Tuesday, June 26, 2012

Making a Cigar Box Guitar – Part 1

Well hello everyone.

Today we’re going to talk about cigar box guitars (CBGs). For a while now, I’ve been noticing more and more references to CBGs creeping into popular websites, including one of my favourites, boing-boing.net. Here are a couple of recent articles from there:

It was my birthday last month and my friend Mike bought me a copy of “Cigar Box Guitars” by David Sutton. It’s a great book that explains not only how to make four different cigar box guitars, step by step, but also interviews some very interesting characters involved in the cigar box guitar scene.

I decided to have a go at making one of the CBGs described in the book, and that’s what this post is about.

Firstly I got my hands on a Cigar box, graciously donated by another very good friend of mine (thanks, Kevin). I searched around for a while for suitable scrap wood for the neck, but in the end I just bought some really cheap from the local B&Q (yes, even Taiwan has B&Q). In the meantime, I’d managed to find pretty much all the other parts required just lying around at home. Of course it helps that I tinker with guitars, so it wasn’t out of the ordinary for me to have a few guitar tuners and strings spare.

Anyway, on with the show.

There was a horrible “Smoking Kills” sticker on the top of the box with a pretty nasty photo, so that had to come off. Unfortunately, despite being extremely careful, its removal really messed up the top of the box.
Luckily the inside of the lid had an even nicer picture, so I decided to cut the lid off, turn it upside down, and replace it. This had the additional benefit of letting me leave the lid off until the CBG was almost finished, giving me a bit more freedom to work with the box itself without having to worry about damaging the lid.
Then I marked the cutout I would need to fit the neck, making sure to centre it correctly at both ends. The wood I got for the neck, incidentally, was 25mm x 35mm and some sort of hardwood. I’m not sure what it is exactly, but it kind of resembles mahogany, except with some spalting. If anyone would like to take a guess as to what it is, by all means leave a comment.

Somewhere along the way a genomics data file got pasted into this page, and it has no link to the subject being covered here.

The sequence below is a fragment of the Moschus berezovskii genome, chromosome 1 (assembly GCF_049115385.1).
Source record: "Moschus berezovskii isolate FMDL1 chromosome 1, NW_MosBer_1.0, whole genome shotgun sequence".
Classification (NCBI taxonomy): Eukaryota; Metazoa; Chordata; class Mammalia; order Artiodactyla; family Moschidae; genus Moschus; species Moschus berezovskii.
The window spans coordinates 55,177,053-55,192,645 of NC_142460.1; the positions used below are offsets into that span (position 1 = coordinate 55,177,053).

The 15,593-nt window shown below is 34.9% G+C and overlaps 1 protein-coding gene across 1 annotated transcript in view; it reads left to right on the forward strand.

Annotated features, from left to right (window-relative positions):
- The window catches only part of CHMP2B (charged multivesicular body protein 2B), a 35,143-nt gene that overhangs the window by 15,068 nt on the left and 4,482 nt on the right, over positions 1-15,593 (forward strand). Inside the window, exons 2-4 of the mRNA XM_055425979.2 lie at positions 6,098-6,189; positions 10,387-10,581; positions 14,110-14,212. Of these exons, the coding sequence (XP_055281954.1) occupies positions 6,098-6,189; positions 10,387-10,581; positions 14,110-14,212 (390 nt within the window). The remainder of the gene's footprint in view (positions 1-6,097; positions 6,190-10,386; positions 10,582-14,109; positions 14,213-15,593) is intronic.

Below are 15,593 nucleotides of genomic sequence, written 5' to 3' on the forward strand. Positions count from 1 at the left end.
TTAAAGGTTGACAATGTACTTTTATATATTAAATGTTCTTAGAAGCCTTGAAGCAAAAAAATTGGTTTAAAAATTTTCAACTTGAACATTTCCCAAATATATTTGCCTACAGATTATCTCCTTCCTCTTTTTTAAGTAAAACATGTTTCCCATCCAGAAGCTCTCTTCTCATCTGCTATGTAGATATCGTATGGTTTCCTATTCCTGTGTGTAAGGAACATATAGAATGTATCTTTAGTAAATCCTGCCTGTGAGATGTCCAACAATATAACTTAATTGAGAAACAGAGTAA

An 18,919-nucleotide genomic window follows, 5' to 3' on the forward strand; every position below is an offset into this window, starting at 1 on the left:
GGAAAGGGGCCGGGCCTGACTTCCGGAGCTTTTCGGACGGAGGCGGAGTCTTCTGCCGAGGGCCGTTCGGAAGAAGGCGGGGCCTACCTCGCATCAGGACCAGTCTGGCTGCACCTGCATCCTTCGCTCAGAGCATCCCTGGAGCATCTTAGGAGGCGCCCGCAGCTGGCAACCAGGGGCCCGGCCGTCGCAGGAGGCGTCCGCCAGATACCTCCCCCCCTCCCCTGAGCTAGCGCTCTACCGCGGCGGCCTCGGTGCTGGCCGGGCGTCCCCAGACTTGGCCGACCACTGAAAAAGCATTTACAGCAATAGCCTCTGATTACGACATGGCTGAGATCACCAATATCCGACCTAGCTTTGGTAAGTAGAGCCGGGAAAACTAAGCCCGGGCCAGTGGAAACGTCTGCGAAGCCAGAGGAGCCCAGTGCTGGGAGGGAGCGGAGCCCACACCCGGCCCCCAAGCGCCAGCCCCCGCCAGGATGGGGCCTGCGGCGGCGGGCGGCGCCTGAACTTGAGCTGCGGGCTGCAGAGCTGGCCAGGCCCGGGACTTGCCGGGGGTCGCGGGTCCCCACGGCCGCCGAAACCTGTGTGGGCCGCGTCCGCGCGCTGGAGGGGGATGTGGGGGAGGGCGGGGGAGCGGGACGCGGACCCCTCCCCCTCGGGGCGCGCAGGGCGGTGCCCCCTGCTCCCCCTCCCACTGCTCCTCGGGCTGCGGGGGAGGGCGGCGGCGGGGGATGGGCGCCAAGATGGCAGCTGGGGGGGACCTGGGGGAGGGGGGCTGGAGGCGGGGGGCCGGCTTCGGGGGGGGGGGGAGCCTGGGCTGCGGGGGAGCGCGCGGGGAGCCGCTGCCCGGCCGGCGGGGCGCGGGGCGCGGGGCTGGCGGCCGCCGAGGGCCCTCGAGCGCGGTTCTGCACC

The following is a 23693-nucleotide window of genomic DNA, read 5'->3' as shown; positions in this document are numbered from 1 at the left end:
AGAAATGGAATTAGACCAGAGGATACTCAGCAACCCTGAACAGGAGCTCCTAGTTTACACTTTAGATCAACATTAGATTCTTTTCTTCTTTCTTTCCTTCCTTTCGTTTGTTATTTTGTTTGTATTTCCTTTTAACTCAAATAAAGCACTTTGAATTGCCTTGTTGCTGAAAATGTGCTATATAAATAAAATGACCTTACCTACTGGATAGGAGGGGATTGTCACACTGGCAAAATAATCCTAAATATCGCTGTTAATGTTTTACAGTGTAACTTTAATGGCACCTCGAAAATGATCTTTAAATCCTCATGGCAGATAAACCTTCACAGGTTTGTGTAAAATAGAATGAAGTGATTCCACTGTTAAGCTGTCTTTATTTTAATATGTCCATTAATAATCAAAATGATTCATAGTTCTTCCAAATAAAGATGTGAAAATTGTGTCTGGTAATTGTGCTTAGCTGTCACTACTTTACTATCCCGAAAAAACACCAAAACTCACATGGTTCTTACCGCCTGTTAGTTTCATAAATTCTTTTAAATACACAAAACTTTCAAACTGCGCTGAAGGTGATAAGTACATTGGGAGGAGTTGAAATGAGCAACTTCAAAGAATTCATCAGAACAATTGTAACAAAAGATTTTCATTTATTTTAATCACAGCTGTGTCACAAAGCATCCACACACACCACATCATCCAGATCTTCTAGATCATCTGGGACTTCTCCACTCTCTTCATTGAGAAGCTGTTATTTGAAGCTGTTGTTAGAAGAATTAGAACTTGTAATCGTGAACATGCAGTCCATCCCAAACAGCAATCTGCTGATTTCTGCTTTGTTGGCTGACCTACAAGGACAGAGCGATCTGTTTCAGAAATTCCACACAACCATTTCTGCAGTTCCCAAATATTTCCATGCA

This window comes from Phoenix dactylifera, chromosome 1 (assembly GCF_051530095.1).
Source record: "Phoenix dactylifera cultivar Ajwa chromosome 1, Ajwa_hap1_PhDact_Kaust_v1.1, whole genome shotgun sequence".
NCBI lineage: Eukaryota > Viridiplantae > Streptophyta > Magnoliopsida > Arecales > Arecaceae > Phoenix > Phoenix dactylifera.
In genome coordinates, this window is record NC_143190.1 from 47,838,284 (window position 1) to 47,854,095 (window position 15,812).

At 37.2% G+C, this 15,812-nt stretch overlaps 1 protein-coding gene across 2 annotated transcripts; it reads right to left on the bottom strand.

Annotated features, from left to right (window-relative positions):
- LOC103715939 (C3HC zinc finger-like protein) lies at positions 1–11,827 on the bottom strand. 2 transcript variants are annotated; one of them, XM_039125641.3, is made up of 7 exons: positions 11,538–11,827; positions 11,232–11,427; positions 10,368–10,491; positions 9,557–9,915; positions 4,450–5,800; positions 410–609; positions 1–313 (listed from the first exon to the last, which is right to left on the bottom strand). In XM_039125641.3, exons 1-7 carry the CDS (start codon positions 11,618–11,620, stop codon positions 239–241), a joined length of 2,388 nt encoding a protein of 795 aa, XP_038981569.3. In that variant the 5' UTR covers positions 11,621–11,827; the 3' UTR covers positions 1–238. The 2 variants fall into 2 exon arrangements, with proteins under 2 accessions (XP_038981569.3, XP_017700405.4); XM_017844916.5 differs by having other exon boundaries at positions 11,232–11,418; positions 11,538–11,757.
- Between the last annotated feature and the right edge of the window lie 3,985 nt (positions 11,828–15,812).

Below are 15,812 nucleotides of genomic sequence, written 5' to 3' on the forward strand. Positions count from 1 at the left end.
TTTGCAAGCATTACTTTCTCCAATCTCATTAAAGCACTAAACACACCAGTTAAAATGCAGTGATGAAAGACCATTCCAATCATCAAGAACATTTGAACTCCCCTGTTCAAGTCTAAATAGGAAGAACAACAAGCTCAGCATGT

The cutout was achieved with the help of a thin saw for the sides and a sharp knife for the bottom. The wood used on the cigar box (probably cedar) is thin, soft and easily cut through. This is advantageous in some ways, but you also have to be extremely careful when working with it. Make sure you support the box correctly while you are cutting.
After cutting out the, erm, cutout, the neck is fitted to check that it sits right. Here you can see that it’s sitting a bit high.
A little bit of filing of the cutout and the neck now fits much better.
Now we do some work on the neck itself. The piece of wood is currently 90cm long, and we mark off 15cm, which will be the position of the nut (giving us a peghead length of 15 cm), and then 77cm (62cm from the nut).
This second marking indicates where the bridge will sit, assuming we use a 62cm-scale neck. Of course you are under no obligation to do this. We don’t really NEED to mark where the bridge will sit at this moment either, and in fact we will lose this marking quite soon, but it’s good for estimating where the neck will sit in the box, length-wise. Oh and don’t be fooled by the 25/26 inch marking in the above photo. Some joker over here decided it would be a good idea to decimalise inches and a lot of rulers have those markings here now. Imagine my surprise the first time I cut something that was supposed to be 5” long, only to find out I'd actually cut 6”.

Here you can see the neck sitting in the box with the bridge in a suitable position. Once this position is decided on, you can mark the neck where it meets the inner edges of the box. The reason for this is that we will need to take some height off the neck between those two points so that we can close the lid.
The lid is 4mm thick, so I mark how much needs to come off the neck.
I start making cuts every couple of cm or so, down to the 4 mm mark.
Then use a chisel.
Finally I use a little one-handed rasp to kind of smooth it out.
It’s a little rough, but it’s good enough, and it will be hidden anyway.
A quick test with the lid and everything appears to fit fine.
Now it’s time to make a nut slot. The nut itself will just be a bolt, so I file down enough with a round file to let it sit nicely in place, right where we marked that original nut position.
The bolt is also cut to length so it doesn’t stick out at the bottom (be careful you don’t leave any sharp edges when you file it).
As you can see, it’s getting dark, so we’re going to call it a day. Stay tuned for part two!